Author Topic: "Why do you want to leave your job?"  (Read 1090 times)

Victoria

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"Why do you want to leave your job?"
« on: February 14, 2020, 01:21:02 pm »
((This part got cut off originally; it was sent to Ask A Manager but I haven't heard from her)): I'm an attorney with 5 years of experience, first as an intern, with one company. I'm ready to depart.

I obviously canít say everything I want to say (toxic culture, always putting out fires, incompetent/virtually no administrative assistance, manager is checked out), and was thinking about saying ďSince I joined the department, itís become fully staffed at a very high level, and Iím the most junior person. It makes sense for the organization, but it also means that there opportunities for my professional growth are becoming sporadic.Ē

Iím particularly concerned about threading the needle between ďIím doing too much admin workĒ and ďI havenít been doing so much admin work that Iím not a competent attorney,Ē and Iíd love some suggestions or feedback on what exactly to say.

The new job would also be in the city I prefer to live in (rather than the suburbs, where I am now), but I think that would more organically come up in the "Why do you want to work here?" line of questioning, rather than the "Why do you want to leave?" bit.
« Last Edit: February 14, 2020, 03:47:21 pm by Victoria »

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wolfie

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Re: "Why do you want to leave your job?"
« Reply #1 on: February 14, 2020, 01:42:00 pm »
Have you been with the company you are leaving for a while? If so then "I am looking for new growth opportunities." would work. If you haven't worked there for very long then "The env is not a good fit for me"

askamanager.com has good ideas for this.
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TootsNYC

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Re: "Why do you want to leave your job?"
« Reply #2 on: February 14, 2020, 01:43:10 pm »
I obviously canít say everything I want to say (toxic culture, always putting out fires, incompetent/virtually no administrative assistance, manager is checked out), and was thinking about saying ďSince I joined the department, itís become fully staffed at a very high level, and Iím the most junior person. It makes sense for the organization, but it also means that there opportunities for my professional growth are becoming sporadic.Ē


I vote for not spending all that much time talking about that organization; keep the focus on you. So, "I've pretty much learned all the new skills I can there, and there isn't a good pathway to wider responsibility or a higher position. I'm ready to expand my skill set and broaden my experience, and I'd like to move up."

Don't dwell on it, don't overthink it.
You're ready to grow and to move up, and the opportunities to do that where you are have become pretty much exhausted. You've done as much as you can there, and now it's time to move on.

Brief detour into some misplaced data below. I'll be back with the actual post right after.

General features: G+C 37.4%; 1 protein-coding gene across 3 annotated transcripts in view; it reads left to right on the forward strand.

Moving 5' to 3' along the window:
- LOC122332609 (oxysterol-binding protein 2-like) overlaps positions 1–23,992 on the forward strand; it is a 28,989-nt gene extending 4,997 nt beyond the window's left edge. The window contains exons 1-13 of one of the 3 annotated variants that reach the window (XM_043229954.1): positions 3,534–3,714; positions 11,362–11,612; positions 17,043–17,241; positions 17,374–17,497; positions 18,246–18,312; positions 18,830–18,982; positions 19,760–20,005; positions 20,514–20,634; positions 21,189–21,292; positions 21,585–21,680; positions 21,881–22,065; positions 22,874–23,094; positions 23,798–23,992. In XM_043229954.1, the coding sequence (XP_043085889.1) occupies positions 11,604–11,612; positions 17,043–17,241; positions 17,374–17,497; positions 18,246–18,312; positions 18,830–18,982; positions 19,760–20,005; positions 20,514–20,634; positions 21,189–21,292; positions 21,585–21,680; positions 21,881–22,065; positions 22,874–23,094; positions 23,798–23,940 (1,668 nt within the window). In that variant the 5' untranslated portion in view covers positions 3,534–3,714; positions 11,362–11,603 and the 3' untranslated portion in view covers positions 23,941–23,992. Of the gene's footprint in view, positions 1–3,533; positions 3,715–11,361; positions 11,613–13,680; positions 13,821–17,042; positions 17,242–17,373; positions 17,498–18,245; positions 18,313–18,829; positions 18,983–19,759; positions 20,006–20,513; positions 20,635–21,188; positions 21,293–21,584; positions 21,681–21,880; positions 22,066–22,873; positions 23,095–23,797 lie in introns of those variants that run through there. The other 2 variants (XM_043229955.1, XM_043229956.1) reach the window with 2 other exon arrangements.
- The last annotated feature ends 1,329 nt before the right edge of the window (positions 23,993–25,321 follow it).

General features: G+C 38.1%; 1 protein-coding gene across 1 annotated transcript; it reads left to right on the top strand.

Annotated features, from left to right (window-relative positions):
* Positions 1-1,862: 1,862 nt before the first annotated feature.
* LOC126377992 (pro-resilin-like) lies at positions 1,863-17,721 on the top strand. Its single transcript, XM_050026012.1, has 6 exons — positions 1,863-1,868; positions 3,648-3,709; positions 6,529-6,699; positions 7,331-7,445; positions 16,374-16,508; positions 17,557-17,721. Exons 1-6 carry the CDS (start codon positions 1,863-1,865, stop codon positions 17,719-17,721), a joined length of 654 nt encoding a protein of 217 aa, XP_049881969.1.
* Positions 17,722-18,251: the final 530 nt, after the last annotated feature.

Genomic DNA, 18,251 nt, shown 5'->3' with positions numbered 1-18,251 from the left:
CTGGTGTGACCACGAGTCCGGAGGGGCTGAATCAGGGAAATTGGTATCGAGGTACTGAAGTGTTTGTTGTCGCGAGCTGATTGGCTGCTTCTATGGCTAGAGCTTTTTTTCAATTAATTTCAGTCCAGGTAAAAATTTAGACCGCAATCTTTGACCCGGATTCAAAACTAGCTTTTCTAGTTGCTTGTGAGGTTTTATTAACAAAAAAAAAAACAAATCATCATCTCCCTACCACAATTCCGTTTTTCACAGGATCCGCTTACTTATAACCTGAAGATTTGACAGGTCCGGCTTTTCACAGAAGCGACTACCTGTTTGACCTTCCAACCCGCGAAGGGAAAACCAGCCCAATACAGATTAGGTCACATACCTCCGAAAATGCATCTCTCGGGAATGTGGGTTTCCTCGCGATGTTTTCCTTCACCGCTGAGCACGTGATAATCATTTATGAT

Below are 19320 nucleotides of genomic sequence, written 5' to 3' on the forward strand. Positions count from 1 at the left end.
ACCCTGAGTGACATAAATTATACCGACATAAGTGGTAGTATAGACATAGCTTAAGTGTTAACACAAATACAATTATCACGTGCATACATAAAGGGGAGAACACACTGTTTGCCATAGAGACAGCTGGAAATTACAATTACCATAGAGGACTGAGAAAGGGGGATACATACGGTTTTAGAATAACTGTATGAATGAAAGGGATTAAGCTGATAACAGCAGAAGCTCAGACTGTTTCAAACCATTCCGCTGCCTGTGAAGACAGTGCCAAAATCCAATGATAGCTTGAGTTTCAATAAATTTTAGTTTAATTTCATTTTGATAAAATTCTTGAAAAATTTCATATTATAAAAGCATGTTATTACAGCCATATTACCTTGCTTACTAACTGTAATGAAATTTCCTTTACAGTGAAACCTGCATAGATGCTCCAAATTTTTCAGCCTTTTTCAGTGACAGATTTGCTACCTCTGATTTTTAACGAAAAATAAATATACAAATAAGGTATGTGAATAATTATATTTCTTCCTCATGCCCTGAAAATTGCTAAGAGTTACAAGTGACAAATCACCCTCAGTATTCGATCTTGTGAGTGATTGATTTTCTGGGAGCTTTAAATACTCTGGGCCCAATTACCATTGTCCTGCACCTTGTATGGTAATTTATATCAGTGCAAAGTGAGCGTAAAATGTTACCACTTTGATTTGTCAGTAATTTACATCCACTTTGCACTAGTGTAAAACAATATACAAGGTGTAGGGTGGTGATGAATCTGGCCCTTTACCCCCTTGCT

You could also say, "I'm looking for a place with good admin support, so I'll be free to focus on X areas."
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Victoria

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Re: "Why do you want to leave your job?"
« Reply #3 on: February 14, 2020, 03:51:02 pm »
I obviously canít say everything I want to say (toxic culture, always putting out fires, incompetent/virtually no administrative assistance, manager is checked out), and was thinking about saying ďSince I joined the department, itís become fully staffed at a very high level, and Iím the most junior person. It makes sense for the organization, but it also means that there opportunities for my professional growth are becoming sporadic.Ē


I vote for not spending all that much time talking about that organization; keep the focus on you. So, "I've pretty much learned all the new skills I can there, and there isn't a good pathway to wider responsibility or a higher position. I'm ready to expand my skill set and broaden my experience, and I'd like to move up."

Don't dwell on it, don't overthink it.
You're ready to grow and to move up, and the opportunities to do that where you are have become pretty much exhausted. You've done as much as you can there, and now it's time to move on.

You could also say, "I'm looking for a place with good admin support, so I'll be free to focus on X areas."

I like this answer, but I'd be making a lateral move and I don't have the experience to be moving up for a couple more years at least. I'm also not sure if there are advancement opportunities (or any admin support) at where I'm going, so I don't necessarily want to imply that I'd need either of those things. What about "I've pretty much learned all the new skills I can there, and there isn't a good pathway for me to take on wider responsibilities, so I'm ready for a change."